As you go about your day, tot up the estimated calories you consume – either in your head or on your phone.

Don’t record what you ate, just the calories consumed.

Remember as you tally this up the figures don’t need to be exact, as long as they are not way off – with this approach I’m assuming that my figures are 100 calories out in either direction.

The end goal is simple, each day you should aim to be within your desired deficit – no excuses!

Further simplification…

A way to make this even easier is have the same routine with what you eat – if you eat eggs for breakfast everyday then you become familiar how many calories this contains without needing to check.

There are probably further ways of making this approach even more simplified. If you have any thoughts, please do comments below.

Problems with results?

This way of counting calories may not give you the desired results (i.e. weight loss).

Simple questions to ask yourself are:

  • Are you being honest with how much you eat/drink?
  • Are you underestimating your calories?
  • Losing weight too quickly? (Overestimating your calories? Not accounting physical activity in your lifestyle?)
  • Are your fail days overcompensating your ‘win’ days? (If you cut an estimated 200 calories five days a week, but over eat at the weekend by 1200 calories, then you are not going to see results).

Closing thoughts…

I wrote this to inspire anyone who finds counting calories a burden – for best results I recommend any cut working alongside an exercise routine suitable to your abilities.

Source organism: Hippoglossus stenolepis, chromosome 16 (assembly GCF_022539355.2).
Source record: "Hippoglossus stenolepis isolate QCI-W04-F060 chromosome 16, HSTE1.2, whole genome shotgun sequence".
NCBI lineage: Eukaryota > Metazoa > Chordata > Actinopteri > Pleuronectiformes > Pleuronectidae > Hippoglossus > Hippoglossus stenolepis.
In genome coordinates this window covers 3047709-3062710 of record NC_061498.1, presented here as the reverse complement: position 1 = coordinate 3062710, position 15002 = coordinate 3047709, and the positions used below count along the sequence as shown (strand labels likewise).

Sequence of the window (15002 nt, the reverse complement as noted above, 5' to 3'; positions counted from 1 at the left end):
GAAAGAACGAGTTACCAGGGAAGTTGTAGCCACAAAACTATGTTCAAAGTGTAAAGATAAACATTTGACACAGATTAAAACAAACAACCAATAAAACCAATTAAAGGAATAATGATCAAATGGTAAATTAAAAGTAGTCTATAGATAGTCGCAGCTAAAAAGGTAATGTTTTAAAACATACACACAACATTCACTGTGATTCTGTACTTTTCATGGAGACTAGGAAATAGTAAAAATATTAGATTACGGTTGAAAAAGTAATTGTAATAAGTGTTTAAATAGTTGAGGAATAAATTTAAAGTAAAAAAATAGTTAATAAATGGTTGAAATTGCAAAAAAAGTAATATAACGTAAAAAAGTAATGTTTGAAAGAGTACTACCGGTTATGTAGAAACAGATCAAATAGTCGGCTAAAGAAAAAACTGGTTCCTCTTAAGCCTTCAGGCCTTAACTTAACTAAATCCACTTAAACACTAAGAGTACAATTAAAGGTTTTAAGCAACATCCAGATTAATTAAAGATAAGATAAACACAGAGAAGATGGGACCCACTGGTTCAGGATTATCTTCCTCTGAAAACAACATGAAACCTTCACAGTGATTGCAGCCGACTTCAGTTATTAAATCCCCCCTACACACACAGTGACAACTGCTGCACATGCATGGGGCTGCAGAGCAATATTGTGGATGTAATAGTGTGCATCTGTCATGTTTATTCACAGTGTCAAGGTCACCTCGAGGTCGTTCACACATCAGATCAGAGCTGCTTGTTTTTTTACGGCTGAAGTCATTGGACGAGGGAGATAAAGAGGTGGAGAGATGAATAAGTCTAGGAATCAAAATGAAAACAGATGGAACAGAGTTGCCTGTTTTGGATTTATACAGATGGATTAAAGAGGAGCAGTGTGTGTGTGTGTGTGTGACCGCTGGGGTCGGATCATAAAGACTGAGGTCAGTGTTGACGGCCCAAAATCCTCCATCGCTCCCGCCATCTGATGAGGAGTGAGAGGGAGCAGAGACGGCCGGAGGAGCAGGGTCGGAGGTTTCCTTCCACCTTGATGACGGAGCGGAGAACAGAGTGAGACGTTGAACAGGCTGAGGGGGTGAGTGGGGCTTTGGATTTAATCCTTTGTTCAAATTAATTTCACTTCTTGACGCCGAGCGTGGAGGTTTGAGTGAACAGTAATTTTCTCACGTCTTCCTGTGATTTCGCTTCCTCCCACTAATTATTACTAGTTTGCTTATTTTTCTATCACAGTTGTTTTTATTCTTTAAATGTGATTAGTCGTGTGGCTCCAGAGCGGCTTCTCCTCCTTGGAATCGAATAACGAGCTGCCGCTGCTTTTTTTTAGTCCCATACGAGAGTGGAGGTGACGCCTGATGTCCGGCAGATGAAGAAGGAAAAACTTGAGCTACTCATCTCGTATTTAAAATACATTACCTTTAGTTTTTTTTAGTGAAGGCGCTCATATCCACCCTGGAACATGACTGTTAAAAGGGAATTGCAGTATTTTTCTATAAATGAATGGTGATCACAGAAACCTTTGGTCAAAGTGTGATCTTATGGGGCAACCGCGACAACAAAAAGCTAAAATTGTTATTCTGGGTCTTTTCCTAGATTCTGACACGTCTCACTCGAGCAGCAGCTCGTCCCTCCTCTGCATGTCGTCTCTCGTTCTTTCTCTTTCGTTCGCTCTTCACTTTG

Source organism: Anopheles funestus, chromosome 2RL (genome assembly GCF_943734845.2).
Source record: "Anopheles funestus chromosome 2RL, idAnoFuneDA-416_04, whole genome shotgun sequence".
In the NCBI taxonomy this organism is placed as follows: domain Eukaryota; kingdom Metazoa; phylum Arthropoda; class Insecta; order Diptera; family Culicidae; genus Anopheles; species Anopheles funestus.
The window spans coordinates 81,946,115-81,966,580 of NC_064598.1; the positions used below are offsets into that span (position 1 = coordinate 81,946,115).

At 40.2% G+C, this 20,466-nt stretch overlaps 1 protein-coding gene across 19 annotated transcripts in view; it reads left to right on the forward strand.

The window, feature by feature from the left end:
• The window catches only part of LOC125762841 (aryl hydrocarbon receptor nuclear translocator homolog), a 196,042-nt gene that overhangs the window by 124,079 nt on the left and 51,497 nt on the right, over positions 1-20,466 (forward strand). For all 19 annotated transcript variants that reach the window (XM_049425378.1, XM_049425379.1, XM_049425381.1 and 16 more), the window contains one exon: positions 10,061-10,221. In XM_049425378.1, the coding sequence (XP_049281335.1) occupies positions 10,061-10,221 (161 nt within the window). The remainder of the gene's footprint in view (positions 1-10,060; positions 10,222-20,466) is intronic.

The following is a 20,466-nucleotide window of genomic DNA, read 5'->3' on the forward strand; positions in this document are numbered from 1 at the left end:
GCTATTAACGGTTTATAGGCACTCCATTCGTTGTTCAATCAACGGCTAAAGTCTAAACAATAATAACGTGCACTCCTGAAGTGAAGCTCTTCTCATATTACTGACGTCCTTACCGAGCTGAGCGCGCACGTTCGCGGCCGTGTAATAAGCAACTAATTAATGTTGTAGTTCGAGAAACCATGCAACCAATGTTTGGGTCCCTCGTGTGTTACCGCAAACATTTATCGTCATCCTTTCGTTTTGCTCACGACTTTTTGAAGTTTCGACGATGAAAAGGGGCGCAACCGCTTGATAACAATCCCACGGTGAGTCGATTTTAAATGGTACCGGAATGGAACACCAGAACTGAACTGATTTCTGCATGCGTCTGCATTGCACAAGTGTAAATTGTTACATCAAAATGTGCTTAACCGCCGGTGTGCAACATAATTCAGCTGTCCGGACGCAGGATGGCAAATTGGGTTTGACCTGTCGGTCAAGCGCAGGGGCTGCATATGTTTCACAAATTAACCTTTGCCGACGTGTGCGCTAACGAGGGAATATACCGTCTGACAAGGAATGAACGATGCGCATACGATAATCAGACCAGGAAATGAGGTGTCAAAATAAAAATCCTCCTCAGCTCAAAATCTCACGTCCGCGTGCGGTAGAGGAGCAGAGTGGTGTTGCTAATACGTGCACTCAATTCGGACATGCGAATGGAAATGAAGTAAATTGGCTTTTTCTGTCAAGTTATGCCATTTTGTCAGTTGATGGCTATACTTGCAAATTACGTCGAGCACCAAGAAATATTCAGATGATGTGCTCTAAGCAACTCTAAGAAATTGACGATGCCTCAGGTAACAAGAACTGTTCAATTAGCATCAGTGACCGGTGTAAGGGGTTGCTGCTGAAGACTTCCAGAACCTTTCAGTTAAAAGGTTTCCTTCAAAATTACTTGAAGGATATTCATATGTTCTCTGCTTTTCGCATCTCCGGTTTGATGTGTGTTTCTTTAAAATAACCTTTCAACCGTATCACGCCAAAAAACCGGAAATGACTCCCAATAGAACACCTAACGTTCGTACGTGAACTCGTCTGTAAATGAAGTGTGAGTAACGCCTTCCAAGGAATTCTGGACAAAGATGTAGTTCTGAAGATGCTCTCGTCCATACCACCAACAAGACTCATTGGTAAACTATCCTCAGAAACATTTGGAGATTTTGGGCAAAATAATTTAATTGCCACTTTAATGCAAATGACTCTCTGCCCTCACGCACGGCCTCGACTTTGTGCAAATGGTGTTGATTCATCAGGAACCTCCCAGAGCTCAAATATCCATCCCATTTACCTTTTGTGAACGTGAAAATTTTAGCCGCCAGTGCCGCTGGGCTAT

I recognise this approach will have it’s critics and not be the best approach for everyone – some will benefits more from recording and tracking calories in full detail.

If you have any doubts on implementing any of this approach, then I recommend seeking professional advice to support your goals.

Good luck.  Let me know how you get on!

Next post >> 5 Rules to Fitness Success


Enjoy this post?  Join the newsletter:

If you want to receive more content about being a father, taking care of your health and striving for life long self-improvement, then why not join my mailing list and we can keep in touch:

Processing…
Success! You're on the list.

Find me on social media…

11 thoughts on “Are You Struggling Counting Calories? Try This…

  1. it’s tough to find the right balance, but I think that if someone is committed to a healthy lifestyle they eventually find out what works for them – a combo of physical activity and conscious eating…

    Liked by 1 person

      1. Once I became a vegan about 14 years ago, I became much more conscious of what I was eating. Still far from perfect, but much better than I sued to be….

        Liked by 1 person

  2. Great Post James, very informative.

    I’ve put on a few stones throughout lockdown period, this post will certainly be beneficial counting calories when the dieting starts once the kids are settled back into school and I can focus on exercise and healthier eating.

    Liked by 1 person

    1. Thank you! It’s certainly effective and when combined with a regular exercise regime seems quite easy, though have to admit the restaurant deals in the UK have slowed my results a bit!

      Liked by 1 person

Leave a Reply

Fill in your details below or click an icon to log in:

WordPress.com Logo

You are commenting using your WordPress.com account. Log Out /  Change )

Google photo

You are commenting using your Google account. Log Out /  Change )

Twitter picture

You are commenting using your Twitter account. Log Out /  Change )

Facebook photo

You are commenting using your Facebook account. Log Out /  Change )

Connecting to %s

This site uses Akismet to reduce spam. Learn how your comment data is processed.